Solar Panel FAQs
Solar panels operate using the power of the sun. Once sunlight hits the panels, electrons come loose from their atoms, forming an electrical circuit with the conductors in solar cells. These electrons traveling through the circuit create electricity.
Typically, a solar panel’s lifetime is about 25 years with proper care and maintenance. POWERHOME SOLAR’s panels fall into this timeline; our panels last about 25 years.
How many solar panels are needed for your home depends on several factors: your electricity usage, how much shade your roof receives, your location, and the size of your home. Other factors may play a role in determining how many panels are necessary, but these are the most common.
Clouds do not stop sunlight from reaching your solar panels. Even if you live in one of the cloudiest parts of the country, you’ll be able to make use of solar panels. It is worth noting that solar panels will not produce the same amount of electricity as locations that receive mostly sunny days.
No, though that is the easiest way to generate electricity. As long as the sun is out, even if you can’t see it yourself, your solar panels will be working.
We recommend your solar panels face south or west, as those directions get the most direct sun exposure. If your roof does not face in that direction, though, you can still produce electricity with solar panels!
Simple is best when it comes to cleaning your solar panels. Some clean water and a sponge or small towel will work in most cases. Do not use pressure washers on solar panels, as this can damage them.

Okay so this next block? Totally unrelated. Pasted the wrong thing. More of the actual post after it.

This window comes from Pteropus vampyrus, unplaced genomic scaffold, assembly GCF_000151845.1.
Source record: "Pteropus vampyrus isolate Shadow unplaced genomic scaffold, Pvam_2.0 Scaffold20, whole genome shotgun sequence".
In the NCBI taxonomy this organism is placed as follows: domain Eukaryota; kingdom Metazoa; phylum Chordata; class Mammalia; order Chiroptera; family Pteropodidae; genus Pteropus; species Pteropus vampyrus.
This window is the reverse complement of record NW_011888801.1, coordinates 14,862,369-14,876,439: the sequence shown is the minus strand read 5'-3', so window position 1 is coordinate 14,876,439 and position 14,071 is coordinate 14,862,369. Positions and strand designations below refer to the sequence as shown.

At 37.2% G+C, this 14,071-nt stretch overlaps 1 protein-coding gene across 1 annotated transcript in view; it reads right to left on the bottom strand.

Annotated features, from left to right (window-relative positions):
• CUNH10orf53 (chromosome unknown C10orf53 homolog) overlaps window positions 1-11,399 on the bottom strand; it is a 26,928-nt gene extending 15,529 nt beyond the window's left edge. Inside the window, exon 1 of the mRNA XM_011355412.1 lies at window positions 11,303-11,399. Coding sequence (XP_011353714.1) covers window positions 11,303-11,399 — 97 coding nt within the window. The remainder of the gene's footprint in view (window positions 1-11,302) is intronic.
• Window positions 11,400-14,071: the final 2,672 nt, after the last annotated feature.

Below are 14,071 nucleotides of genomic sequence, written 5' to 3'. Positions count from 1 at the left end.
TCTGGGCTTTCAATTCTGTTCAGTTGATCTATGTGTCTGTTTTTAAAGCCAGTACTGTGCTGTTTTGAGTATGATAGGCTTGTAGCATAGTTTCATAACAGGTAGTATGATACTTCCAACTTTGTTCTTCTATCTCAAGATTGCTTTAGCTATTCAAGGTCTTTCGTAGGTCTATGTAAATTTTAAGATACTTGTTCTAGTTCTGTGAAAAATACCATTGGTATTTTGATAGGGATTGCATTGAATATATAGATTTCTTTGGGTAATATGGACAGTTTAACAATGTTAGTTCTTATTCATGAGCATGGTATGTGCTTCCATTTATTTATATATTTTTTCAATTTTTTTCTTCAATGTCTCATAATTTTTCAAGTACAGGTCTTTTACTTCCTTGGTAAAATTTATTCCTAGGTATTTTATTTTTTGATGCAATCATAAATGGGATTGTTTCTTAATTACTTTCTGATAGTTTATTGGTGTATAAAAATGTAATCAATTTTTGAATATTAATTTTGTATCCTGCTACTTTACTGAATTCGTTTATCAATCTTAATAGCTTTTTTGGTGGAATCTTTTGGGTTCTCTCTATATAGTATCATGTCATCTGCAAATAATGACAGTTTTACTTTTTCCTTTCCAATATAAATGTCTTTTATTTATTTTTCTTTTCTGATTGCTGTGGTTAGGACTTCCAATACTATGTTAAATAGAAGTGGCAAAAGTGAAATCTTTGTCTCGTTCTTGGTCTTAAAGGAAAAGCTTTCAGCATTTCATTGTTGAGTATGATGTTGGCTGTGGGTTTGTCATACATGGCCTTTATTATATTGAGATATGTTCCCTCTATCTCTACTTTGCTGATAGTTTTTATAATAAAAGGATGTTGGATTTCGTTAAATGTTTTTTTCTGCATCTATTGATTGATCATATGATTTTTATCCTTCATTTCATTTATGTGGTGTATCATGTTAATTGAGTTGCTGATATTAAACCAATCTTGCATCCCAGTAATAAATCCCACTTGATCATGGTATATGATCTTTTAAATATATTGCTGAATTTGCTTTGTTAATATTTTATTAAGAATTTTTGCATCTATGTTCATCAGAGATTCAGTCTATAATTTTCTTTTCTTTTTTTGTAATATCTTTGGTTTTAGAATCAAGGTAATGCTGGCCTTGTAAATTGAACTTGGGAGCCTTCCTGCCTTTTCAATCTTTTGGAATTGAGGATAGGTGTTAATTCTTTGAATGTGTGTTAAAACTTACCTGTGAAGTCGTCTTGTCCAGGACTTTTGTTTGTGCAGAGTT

During an outage, you can make use of the energy from your solar panels by using a battery backup system. That will power up select portions of your home, enough to keep limited backup loads running for a limited amount of time.
There is no one true way to keep snow off your solar panels. However, since solar panels are installed where they will get the most sun, snow should melt off with time once the sun does its work.
Yes! POWERHOME SOLAR’s panels are protected with a sheet of glass. That glass covers up the delicate working parts that create the solar panels, so water is no trouble at all for your panels.
Net metering is the process through which you send excess solar energy produced by your panels back to the grid for points off your upcoming electric bills. It may or may not be offered in your area, so check your local and state government sites for more information.
At certain times throughout the day, your solar panels may produce more electricity than your home needs. You might be able to send this energy to your battery backup system for later use, but another option could be to send it to the grid. By doing so, you might receive points off your upcoming electric bill as compensation for the energy — at no cost to you depending on local legislation and policy.